Absinthe to Perfume: Life of an Interdisciplinary Chemist

Clarke Knight ’14
Contributing Writer

To honor Professor Lâle Burk’s retirement and 50 years in the Smith College chemistry department, the Mortimer Rare Book Room, along with curator Signe Dahlberg-Wright ’14, has put together an exhibition of rare books that unite Burk’s passion for chemistry, art, history and botany. Like the priceless texts displayed, Burk is a treasure to the chemistry department and to Smith College, and will be greatly missed upon her retirement.

As a senior lecturer, Burk leaves a legacy as an interdisciplinary chemist, and the exhibit is a fitting tribute to her liberal arts spirit. Available until May 27 in Ford Hall, the exhibition, titled “The Chemist in the Garden: Origins of Natural Products,” presents a collection of books from the Mortimer Rare Book Room that exemplify early medicinal and botanical studies.

Chemistry major and history of science and technology minor Dahlberg-Wright began the research that culminated in the exhibition over a year ago with Burk as her adviser.

“Because Professor Burk has spent her career studying the synthesis of natural products, which is grounded in thousands of years of studying the medicinal effects of plants, the exhibit[ion] was a perfect way to celebrate her contribution to the Smith science program,” said Dahlberg-Wright.

Some of the oldest texts in the exhibition describe pharmacological flora: the medicinal and recreational uses of plants like Cannibas sativa are depicted in Leonhard Fuchs’ 1549 field guide. Other publications demonstrate the transition from stylized plant drawings to realistic botanical illustrations, as shown in the three volumes of Otto Brunfels’ 1537 work.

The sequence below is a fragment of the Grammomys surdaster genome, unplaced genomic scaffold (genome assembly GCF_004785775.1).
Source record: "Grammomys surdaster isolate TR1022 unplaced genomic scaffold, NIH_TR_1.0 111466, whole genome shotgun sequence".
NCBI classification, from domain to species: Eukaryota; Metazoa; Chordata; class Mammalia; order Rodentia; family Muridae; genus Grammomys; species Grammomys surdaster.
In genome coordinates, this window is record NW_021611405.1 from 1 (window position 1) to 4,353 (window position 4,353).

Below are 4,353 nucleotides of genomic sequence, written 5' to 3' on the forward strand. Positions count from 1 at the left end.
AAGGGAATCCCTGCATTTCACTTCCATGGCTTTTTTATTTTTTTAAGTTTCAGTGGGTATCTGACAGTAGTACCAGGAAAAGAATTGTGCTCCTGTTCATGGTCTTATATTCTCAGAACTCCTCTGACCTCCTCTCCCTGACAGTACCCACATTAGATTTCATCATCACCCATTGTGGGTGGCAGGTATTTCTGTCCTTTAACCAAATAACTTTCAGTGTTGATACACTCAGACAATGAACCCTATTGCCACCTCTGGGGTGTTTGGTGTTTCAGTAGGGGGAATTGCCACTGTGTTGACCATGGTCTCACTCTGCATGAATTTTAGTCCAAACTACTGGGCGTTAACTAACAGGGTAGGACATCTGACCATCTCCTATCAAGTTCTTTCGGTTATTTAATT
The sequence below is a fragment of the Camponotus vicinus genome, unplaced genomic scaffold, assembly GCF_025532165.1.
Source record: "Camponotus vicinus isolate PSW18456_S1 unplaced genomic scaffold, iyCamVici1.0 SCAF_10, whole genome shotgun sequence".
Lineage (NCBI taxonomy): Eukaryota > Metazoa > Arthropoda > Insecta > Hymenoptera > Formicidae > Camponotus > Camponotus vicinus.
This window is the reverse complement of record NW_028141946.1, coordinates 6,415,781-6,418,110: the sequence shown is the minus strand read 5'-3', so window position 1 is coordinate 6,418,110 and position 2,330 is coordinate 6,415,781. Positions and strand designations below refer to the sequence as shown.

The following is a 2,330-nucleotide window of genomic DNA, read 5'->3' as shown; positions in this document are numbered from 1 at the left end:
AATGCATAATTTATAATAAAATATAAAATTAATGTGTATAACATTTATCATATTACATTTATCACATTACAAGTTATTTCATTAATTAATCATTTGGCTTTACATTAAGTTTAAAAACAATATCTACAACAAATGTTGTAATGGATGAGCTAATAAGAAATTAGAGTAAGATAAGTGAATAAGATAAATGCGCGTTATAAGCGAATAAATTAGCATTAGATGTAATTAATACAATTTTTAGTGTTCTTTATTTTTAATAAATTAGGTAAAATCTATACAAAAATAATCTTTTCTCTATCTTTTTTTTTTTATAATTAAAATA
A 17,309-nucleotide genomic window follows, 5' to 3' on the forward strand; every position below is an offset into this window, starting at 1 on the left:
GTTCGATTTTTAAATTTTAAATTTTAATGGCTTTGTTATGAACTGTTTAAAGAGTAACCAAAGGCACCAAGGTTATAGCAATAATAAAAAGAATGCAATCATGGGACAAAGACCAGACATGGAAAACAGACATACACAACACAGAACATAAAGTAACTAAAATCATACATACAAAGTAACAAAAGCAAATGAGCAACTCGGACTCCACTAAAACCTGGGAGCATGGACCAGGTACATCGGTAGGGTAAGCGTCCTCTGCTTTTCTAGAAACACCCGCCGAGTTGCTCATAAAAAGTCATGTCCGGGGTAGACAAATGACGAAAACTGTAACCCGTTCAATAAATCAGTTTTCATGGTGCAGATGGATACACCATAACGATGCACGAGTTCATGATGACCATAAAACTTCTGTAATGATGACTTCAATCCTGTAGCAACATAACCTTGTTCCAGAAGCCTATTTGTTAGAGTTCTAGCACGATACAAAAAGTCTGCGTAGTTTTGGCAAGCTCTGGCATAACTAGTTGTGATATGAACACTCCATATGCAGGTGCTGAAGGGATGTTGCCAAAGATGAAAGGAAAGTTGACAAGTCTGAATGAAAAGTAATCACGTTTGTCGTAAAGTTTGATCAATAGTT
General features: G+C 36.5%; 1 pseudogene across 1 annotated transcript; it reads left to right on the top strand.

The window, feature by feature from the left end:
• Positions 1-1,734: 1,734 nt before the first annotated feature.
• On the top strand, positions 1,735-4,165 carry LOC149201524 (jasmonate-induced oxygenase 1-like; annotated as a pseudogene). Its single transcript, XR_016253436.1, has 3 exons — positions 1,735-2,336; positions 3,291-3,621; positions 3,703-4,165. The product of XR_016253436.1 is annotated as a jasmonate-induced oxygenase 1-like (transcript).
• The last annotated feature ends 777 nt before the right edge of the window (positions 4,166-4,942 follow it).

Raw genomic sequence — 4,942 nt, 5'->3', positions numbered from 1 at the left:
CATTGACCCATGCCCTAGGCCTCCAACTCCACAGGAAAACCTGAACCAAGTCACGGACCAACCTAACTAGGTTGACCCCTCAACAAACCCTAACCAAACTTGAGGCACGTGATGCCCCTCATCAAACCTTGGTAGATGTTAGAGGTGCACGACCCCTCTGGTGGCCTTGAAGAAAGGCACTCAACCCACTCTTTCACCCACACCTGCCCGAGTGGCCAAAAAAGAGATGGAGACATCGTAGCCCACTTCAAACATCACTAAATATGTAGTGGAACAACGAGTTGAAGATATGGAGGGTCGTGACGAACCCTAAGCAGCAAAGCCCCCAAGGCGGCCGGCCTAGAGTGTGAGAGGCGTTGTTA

“I think as science students we tend to laugh off alternative medicine and herbal treatments without realizing that it’s exactly this sort of experimentation with plants that led us to many of our current medicinal breakthroughs,” said Dahlberg-Wright.

Most importantly, the rare books provide a context for the transition from alchemy to chemistry, herbal studies to botany, and humble experimentation to the lofty scientific pursuits of modern pharmacology.

“The scientific method might facilitate objectivity, but science itself does not exist in a vacuum. It has ethical, historical and political implications that go far beyond what we usually learn in our science classes,” said Dahlberg-Wright.

Burk has always understood the importance of art and history in the context of the sciences – her research ranged from the chemistry and culture of absinthe to the stereostructure of natural products like bisabolene trihydrochloride. One of her courses, “The Chemistry of Art Objects,” is museum-based and taught with David Dempsey from the Art Museum. Students learn about interdisciplinary topics such as the chemistry of photography. Among her other courses is a first-year seminar focused on perfume, a class that links the science of scent to the artistry and historical uses of fragrant plants.